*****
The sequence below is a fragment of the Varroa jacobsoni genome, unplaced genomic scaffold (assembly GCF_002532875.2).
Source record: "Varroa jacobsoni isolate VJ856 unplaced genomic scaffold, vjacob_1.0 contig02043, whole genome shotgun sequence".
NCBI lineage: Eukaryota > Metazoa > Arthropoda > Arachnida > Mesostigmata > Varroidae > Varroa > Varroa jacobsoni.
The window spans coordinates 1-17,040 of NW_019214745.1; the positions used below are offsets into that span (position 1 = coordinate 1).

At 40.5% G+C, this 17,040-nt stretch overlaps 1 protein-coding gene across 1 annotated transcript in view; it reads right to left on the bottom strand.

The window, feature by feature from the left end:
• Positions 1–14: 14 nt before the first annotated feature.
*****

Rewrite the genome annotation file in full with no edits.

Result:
The sequence below is a fragment of the Varroa jacobsoni genome, unplaced genomic scaffold (assembly GCF_002532875.2).
Source record: "Varroa jacobsoni isolate VJ856 unplaced genomic scaffold, vjacob_1.0 contig02043, whole genome shotgun sequence".
NCBI lineage: Eukaryota > Metazoa > Arthropoda > Arachnida > Mesostigmata > Varroidae > Varroa > Varroa jacobsoni.
The window spans coordinates 1-17,040 of NW_019214745.1; the positions used below are offsets into that span (position 1 = coordinate 1).

At 40.5% G+C, this 17,040-nt stretch overlaps 1 protein-coding gene across 1 annotated transcript in view; it reads right to left on the bottom strand.

The window, feature by feature from the left end:
• Positions 1–14: 14 nt before the first annotated feature.